Finally, in response to continued reports of inappropriate questions to our members—male and female—during music theory position interviews, we’ve revived the process of sending out reminders to search committees. But in keeping with the intersectionality of these questions, we invited the Accessibility, Diversity, and Professional Development Committees as well as the Queer Resource Group to collaborate on a revision of this letter and to co-sponsor it from now on.

Throughout these past three years, the guiding words of the CSW throughout even the worst of times have been “constructive” and “solutions-focused.” In part through our efforts but also those of many others in the Society, women now represent 32% of the SMT membership, the highest annual result in its history, and while we still tend to under-submit research articles to our journals relative to that percentage, last year the numbers of submissions from women to MTO and MTS nearly doubled. Women also now represent 50% of SMT’s Executive Board and official committees, ensuring that we have a strong voice in its future directions.

Much remains to be done; just read a few of the shared stories on our blog if you need more convincing. But our meetings this past week at SMT St. Louis, led in part by incoming chair Jennifer Bain, generated some exciting new project ideas and I know the CSW will continue to play a positive, dynamic, and inspiring role in the Society.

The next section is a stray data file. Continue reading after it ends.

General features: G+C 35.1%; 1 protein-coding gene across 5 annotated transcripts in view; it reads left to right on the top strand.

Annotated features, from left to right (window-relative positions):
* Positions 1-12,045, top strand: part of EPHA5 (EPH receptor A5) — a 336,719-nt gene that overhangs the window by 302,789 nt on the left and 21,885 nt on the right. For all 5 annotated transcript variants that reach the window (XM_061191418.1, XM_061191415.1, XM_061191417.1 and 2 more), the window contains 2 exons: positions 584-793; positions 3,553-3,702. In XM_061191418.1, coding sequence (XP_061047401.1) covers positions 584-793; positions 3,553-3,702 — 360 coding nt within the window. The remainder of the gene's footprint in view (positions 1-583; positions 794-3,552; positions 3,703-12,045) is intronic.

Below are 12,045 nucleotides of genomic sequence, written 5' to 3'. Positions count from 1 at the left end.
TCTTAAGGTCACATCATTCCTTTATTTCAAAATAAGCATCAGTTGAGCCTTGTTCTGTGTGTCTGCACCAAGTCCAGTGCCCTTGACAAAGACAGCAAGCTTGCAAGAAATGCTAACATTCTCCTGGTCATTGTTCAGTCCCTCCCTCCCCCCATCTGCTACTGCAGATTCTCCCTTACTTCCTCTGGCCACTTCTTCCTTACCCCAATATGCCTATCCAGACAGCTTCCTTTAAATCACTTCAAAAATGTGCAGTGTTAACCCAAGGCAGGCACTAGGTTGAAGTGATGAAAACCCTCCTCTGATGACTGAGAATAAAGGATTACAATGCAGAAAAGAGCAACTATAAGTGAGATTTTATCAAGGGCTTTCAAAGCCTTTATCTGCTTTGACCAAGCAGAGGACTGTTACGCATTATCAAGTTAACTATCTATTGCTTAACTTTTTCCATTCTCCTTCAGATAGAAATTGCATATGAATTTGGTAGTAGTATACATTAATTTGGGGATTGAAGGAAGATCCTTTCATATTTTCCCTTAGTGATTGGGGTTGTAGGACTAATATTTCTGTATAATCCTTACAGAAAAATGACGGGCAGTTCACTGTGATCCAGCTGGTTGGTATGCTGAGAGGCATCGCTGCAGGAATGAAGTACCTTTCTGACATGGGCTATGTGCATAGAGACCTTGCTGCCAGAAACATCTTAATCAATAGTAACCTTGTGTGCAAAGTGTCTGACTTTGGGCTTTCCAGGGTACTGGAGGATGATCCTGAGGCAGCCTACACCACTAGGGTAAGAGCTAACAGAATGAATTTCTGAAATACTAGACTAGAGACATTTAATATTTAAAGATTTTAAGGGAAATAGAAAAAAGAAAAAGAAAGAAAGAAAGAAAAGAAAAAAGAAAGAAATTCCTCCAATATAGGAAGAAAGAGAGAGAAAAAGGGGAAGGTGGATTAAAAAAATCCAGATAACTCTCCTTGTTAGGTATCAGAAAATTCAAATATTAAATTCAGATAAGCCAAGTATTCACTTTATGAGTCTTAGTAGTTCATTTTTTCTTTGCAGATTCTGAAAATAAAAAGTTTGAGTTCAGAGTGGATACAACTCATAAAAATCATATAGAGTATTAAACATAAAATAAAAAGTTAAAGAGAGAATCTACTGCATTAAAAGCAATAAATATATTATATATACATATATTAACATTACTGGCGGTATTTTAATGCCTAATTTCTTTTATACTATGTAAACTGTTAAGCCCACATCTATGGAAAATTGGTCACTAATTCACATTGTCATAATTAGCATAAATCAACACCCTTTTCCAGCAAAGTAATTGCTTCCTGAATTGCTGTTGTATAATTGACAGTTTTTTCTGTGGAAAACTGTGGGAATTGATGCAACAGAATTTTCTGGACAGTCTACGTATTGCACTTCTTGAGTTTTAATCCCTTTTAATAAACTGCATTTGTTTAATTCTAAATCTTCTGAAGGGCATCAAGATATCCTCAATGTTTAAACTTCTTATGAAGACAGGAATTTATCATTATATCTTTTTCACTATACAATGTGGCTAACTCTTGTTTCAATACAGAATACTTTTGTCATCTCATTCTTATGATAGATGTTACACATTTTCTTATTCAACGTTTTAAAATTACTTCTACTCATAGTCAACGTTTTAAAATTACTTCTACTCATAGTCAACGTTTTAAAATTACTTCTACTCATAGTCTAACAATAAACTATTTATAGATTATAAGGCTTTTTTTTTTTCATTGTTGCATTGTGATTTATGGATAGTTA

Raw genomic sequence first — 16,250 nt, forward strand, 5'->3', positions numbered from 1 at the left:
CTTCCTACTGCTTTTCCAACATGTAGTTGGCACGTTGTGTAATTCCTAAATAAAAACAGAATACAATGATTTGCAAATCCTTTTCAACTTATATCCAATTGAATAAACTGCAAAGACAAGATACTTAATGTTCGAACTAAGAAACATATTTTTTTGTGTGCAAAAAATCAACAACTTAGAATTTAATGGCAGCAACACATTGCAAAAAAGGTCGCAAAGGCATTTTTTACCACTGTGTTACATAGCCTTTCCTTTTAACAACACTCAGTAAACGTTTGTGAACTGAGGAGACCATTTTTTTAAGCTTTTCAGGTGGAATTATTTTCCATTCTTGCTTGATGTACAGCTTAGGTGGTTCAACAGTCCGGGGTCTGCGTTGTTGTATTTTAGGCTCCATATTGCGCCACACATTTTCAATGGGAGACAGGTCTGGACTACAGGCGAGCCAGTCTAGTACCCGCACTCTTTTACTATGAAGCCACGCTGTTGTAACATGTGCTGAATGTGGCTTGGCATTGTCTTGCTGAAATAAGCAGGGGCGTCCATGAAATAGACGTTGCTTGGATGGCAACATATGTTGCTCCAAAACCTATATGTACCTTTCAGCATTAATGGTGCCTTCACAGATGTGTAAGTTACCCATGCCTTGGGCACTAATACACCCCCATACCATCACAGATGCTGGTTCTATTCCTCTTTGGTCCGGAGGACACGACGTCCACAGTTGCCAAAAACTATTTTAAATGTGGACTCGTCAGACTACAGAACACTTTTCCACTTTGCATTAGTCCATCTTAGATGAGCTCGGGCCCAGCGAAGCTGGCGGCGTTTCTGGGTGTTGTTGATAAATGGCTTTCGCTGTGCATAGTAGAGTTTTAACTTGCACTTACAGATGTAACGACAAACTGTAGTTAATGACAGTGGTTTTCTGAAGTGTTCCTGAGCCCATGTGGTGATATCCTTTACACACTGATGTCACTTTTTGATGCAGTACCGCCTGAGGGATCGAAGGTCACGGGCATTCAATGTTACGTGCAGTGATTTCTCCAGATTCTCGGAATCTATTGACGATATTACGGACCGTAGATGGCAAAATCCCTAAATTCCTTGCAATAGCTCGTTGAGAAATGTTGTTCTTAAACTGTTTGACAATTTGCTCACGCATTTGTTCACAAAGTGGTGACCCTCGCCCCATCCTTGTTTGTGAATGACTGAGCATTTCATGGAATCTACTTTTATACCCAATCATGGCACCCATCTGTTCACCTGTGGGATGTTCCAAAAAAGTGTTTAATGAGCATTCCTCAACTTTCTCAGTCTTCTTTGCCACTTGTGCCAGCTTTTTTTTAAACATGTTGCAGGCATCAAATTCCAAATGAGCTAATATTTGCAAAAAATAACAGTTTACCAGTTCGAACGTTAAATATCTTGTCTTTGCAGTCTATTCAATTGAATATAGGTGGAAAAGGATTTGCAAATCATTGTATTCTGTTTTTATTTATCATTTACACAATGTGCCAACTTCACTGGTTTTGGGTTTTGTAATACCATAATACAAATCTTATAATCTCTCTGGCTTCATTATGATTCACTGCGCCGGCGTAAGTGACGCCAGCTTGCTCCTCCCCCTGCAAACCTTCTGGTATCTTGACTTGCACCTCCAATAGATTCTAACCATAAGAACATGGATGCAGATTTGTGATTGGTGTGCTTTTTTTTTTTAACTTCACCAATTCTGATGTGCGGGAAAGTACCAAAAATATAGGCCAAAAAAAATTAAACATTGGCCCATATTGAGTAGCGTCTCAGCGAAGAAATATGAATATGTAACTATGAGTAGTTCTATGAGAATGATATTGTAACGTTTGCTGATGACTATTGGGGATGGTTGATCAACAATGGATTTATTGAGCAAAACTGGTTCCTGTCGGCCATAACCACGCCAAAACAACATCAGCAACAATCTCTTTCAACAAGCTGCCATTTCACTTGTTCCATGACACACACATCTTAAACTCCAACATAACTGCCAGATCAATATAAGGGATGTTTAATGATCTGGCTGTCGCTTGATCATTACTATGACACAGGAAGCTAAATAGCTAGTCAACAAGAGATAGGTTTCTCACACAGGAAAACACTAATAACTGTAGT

In closing, thanks to all of my past committee members—Stefanie Acevedo, Sara Bakker, Inessa Bazayev, Jane Piper Clendinning, Eileen Hayes, Ted Latham, Wendy Lee, Charity Lofthouse, Rachel Lumsden, Brad Osborn, and Abby Shupe—for all your contributions. What a dynamic group of people I’ve been privileged to work with! Presidents Harald Krebs and Poundie Burstein, Vice-President Michael Buchler, Publications Committee chair Matthew Shaftel, and many, many others have also helped make this past three years terrifically rewarding. Finally, thanks to all of you for your insights, participation, and friendship.

That’s it for me—bye all. Now, over to Jennifer!


Laurel Parsons

“Mind the Gap!” The CSW Abroad

July 8, 2015 marked a highlight in the history of the CSW as we crossed the pond to lead the Society for Music Analysis conference’s opening plenary session at Keele University in England. Entitled “Mind the Gap: Women in the Field of Music Analysis,” our session explored such topics as the progress of women through the (leaky) academic pipeline from undergraduate to professorial levels in the UK (Anne Hyland, Manchester University), intersections of gender and interdisciplinarity (Stefanie Acevedo, Yale University), the role of the SMT CSW in improving the status of women in music theory (Laurel Parsons, CSW Chair), and the outstanding contributions of women analysts and theorists to the field (Amanda Bayley, Bath Spa University). Renowned music theorist Janet Schmalfeldt (Tufts University) ended the panel with an eloquent and rousing response. A lively audience discussion ensued, and over the course of the conference many attendees expressed appreciation to the panel for bringing to their attention both the shocking realities many women still experience in the field. Many also shared a new determination to work toward improvements in the status of women in their own professional environments, using the work of the CSW as an example. The SMA itself is committed to addressing gender imbalance, and toward this end its recent appointments to its editorial board were 50/50 female-male.